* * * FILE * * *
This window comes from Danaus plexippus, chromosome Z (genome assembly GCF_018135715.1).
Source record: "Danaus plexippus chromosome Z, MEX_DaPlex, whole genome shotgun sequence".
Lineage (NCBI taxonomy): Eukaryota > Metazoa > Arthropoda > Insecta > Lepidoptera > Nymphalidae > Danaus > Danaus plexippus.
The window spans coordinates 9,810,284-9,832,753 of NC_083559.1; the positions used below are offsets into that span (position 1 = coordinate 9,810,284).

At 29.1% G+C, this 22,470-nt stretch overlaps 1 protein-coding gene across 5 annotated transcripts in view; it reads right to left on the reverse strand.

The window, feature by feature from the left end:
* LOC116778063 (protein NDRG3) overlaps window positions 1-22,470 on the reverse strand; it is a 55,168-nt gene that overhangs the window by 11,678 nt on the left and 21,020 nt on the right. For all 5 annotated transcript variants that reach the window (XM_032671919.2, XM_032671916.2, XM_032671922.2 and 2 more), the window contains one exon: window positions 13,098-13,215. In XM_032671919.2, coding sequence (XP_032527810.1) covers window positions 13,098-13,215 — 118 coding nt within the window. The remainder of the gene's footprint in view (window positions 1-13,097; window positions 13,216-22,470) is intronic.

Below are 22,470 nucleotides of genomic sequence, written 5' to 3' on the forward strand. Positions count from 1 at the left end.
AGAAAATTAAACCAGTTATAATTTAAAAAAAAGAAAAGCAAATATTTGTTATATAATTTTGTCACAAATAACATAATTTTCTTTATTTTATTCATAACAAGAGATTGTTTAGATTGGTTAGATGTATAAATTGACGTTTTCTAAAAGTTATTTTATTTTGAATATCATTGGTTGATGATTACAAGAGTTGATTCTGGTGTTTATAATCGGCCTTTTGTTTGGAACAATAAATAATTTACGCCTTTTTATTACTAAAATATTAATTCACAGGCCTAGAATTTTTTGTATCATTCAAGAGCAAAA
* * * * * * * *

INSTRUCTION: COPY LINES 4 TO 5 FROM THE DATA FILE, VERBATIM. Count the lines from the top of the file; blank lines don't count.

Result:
The window spans coordinates 9,810,284-9,832,753 of NC_083559.1; the positions used below are offsets into that span (position 1 = coordinate 9,810,284).

At 29.1% G+C, this 22,470-nt stretch overlaps 1 protein-coding gene across 5 annotated transcripts in view; it reads right to left on the reverse strand.